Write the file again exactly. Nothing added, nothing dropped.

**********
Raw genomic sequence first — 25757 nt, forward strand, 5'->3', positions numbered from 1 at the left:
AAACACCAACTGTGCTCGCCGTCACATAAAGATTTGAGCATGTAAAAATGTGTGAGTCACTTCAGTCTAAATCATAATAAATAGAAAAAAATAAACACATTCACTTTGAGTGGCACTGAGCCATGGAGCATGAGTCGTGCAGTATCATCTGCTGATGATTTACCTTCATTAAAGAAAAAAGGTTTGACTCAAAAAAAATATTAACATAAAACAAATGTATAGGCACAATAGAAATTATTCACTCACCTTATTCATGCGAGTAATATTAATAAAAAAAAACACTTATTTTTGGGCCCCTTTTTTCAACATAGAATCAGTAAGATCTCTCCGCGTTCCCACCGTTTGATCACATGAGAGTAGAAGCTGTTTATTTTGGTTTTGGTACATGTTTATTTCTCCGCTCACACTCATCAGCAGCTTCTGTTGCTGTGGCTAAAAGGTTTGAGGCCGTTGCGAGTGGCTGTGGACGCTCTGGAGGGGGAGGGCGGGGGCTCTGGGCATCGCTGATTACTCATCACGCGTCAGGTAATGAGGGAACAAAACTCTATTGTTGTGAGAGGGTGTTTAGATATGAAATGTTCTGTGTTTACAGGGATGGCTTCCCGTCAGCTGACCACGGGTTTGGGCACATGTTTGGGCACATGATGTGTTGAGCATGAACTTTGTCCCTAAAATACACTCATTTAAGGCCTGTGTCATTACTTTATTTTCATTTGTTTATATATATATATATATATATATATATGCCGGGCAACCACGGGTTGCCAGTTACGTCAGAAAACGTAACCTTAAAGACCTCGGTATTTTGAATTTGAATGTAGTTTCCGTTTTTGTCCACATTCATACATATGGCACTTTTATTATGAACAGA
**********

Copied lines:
Raw genomic sequence first — 25757 nt, forward strand, 5'->3', positions numbered from 1 at the left:
AAACACCAACTGTGCTCGCCGTCACATAAAGATTTGAGCATGTAAAAATGTGTGAGTCACTTCAGTCTAAATCATAATAAATAGAAAAAAATAAACACATTCACTTTGAGTGGCACTGAGCCATGGAGCATGAGTCGTGCAGTATCATCTGCTGATGATTTACCTTCATTAAAGAAAAAAGGTTTGACTCAAAAAAAATATTAACATAAAACAAATGTATAGGCACAATAGAAATTATTCACTCACCTTATTCATGCGAGTAATATTAATAAAAAAAAACACTTATTTTTGGGCCCCTTTTTTCAACATAGAATCAGTAAGATCTCTCCGCGTTCCCACCGTTTGATCACATGAGAGTAGAAGCTGTTTATTTTGGTTTTGGTACATGTTTATTTCTCCGCTCACACTCATCAGCAGCTTCTGTTGCTGTGGCTAAAAGGTTTGAGGCCGTTGCGAGTGGCTGTGGACGCTCTGGAGGGGGAGGGCGGGGGCTCTGGGCATCGCTGATTACTCATCACGCGTCAGGTAATGAGGGAACAAAACTCTATTGTTGTGAGAGGGTGTTTAGATATGAAATGTTCTGTGTTTACAGGGATGGCTTCCCGTCAGCTGACCACGGGTTTGGGCACATGTTTGGGCACATGATGTGTTGAGCATGAACTTTGTCCCTAAAATACACTCATTTAAGGCCTGTGTCATTACTTTATTTTCATTTGTTTATATATATATATATATATATATATATGCCGGGCAACCACGGGTTGCCAGTTACGTCAGAAAACGTAACCTTAAAGACCTCGGTATTTTGAATTTGAATGTAGTTTCCGTTTTTGTCCACATTCATACATATGGCACTTTTATTATGAACAGA